Insurers often offer police training programs as a risk management strategy. Travelers itself provides tips to departments regarding how to react when being filmed, how to perform strip searches and the importance of body camera policies, according to its website.
Plus, insurers' recommendations may be based on data far beyond what is available to police departments, according to Rappaport and Schwartz, who say insurers may have the best bird's-eye view of law enforcement altercations across the country.
However, Travelers denies it can seriously change policing, writing in its letter to the SEC that "as an insurance company, [Travelers] has no ability to require its insureds to implement any particular policy or practice."
While insurers cannot demand police departments run a certain way, they can have an impact, says Chris Connacher, who insures police as deputy chief underwriting officer of Euclid Public Sector LLC.
Connacher said his company takes certain factors, such as repeat offenses by officers, into account in the underwriting process. If an officer causing losses doesn't improve and the department doesn't consider the matter, Connacher won't continue to offer insurance.
"Derek Chauvin had numerous occurrences of excessive force prior to George Floyd's occurrence. If at any time they had pulled him off the street, Floyd would be still alive and there wouldn't have been a huge payout to his family," he said.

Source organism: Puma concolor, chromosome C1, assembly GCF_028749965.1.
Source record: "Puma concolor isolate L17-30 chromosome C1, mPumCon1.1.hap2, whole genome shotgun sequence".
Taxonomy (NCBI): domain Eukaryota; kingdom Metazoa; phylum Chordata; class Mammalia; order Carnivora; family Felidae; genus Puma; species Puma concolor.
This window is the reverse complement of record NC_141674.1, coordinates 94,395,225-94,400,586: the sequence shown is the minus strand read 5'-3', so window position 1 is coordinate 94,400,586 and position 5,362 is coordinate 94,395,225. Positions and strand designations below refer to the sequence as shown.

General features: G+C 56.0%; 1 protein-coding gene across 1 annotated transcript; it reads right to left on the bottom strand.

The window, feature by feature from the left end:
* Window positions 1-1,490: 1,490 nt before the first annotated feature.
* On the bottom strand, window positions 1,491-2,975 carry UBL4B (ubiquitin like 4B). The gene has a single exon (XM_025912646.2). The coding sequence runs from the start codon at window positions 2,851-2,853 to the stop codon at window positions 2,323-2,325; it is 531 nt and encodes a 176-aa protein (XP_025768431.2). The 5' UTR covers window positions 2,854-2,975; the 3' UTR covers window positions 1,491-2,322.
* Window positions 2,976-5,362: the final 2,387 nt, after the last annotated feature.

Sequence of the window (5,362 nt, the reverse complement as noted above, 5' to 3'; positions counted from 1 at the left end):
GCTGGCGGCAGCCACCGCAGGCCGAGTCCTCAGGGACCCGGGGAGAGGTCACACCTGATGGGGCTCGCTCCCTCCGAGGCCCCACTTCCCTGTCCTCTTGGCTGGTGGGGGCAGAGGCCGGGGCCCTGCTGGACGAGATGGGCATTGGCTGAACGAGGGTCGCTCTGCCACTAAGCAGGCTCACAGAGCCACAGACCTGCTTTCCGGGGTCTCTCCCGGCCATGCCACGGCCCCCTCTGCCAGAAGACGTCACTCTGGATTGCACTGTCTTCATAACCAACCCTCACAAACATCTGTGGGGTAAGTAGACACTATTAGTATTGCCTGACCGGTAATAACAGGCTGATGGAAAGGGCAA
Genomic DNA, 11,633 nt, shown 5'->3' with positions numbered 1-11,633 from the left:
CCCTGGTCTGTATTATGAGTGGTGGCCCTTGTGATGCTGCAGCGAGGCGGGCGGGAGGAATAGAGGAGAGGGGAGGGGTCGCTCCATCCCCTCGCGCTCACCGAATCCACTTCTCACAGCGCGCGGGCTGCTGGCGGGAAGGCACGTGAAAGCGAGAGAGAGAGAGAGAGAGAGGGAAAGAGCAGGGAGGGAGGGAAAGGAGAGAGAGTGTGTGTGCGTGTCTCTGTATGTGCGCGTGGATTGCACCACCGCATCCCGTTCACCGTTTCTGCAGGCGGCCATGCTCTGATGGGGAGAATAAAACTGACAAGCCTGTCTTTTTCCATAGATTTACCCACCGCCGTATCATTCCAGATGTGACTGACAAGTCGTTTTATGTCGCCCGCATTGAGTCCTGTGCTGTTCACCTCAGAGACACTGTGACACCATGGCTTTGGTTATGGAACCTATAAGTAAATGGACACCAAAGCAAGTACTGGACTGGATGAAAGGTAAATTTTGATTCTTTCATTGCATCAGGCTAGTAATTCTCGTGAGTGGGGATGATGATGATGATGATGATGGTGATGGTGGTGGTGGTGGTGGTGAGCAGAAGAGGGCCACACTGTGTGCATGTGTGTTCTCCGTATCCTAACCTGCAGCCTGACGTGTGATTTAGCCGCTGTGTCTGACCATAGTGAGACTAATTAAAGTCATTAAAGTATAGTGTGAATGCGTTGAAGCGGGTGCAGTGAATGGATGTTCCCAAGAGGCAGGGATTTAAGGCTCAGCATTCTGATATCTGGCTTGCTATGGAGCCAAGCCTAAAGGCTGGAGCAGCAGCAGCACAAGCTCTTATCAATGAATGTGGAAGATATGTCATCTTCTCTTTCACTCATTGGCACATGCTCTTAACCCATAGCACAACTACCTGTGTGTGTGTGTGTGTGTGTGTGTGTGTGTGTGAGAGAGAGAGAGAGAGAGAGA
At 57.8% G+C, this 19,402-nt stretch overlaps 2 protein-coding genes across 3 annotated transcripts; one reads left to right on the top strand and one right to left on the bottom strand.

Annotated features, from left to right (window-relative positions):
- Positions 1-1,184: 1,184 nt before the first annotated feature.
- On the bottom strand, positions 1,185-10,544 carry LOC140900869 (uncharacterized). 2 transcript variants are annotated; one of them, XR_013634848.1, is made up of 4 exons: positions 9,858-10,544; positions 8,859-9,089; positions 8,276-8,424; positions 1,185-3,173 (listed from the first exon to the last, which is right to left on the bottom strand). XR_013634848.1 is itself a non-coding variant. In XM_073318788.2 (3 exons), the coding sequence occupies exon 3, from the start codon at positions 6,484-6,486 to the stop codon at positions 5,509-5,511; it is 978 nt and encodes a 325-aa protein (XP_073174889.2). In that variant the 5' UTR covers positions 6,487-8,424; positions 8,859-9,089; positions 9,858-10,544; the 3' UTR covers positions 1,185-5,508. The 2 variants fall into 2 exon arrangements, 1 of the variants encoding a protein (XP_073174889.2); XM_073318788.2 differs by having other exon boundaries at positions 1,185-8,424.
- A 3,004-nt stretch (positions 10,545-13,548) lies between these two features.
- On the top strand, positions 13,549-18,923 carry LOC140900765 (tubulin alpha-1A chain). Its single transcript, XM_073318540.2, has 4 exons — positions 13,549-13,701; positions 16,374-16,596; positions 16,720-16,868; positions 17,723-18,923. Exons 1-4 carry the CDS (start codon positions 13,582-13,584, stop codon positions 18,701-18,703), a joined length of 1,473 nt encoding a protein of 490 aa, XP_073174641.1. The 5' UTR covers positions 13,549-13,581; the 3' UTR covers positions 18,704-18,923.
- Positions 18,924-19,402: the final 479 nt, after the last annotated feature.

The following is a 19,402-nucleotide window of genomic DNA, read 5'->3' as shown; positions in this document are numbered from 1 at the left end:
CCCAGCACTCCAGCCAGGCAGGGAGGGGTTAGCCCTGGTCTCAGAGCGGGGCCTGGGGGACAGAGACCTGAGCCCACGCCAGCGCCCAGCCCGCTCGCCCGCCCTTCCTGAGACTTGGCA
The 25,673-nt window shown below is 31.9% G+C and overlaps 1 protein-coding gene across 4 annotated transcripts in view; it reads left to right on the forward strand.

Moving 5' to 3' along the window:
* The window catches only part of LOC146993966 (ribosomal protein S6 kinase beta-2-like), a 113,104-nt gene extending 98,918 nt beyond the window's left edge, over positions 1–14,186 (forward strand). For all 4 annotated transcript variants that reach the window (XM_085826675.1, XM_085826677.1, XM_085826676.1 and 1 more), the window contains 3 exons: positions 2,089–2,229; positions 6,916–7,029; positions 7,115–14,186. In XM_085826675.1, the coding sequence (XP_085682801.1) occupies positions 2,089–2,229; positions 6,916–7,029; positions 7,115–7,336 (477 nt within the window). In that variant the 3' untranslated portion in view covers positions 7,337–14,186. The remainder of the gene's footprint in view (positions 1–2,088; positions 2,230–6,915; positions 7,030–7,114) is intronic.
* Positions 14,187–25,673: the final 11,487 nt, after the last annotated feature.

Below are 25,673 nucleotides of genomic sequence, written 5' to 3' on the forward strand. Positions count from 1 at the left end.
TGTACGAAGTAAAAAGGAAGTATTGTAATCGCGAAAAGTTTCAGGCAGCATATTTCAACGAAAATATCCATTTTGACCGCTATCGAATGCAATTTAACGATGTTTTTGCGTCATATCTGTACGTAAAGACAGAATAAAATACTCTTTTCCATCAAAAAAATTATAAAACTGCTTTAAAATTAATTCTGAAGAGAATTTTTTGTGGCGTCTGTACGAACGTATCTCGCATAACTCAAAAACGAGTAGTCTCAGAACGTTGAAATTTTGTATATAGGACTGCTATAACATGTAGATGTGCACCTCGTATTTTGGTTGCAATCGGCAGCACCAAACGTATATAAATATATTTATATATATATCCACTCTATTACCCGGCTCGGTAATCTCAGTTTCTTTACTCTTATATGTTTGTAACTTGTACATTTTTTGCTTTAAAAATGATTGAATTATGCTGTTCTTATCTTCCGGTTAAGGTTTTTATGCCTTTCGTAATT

Sometimes, errant officers get retrained and other times, if departments face losses as a result of participating in police chases, "we may say we are charging you extra based on the experience," Connacher said.
Like many people Law360 spoke with for this article, he stressed the inherent decency of most officers, whom he said enter the field to serve the public and are often forced to make split-second decisions.
When something goes wrong, even if they don't pay out of pocket, "these officers are impacted by that adverse event their whole lives," Connacher said.
Like McFarland, Connacher finds earning a profit from police liability insurance challenging. His company won't work in California due to generous juries and high payouts there, and McFarland said at least one client recently had just one insurance option.
Still, even as these supposedly unfavorable conditions exist, professors like Schwartz and Rappaport haven't seen the courts creating massive behavioral changes.
In many ways this is why the Travelers shareholder proposal makes sense to some observers: no one wants to pay for "racist police violence," physically or fiscally.
--Editing by Nick Petruncio.
Correction: A previous version of this story misidentified the firm McFarland works for. The error has been corrected.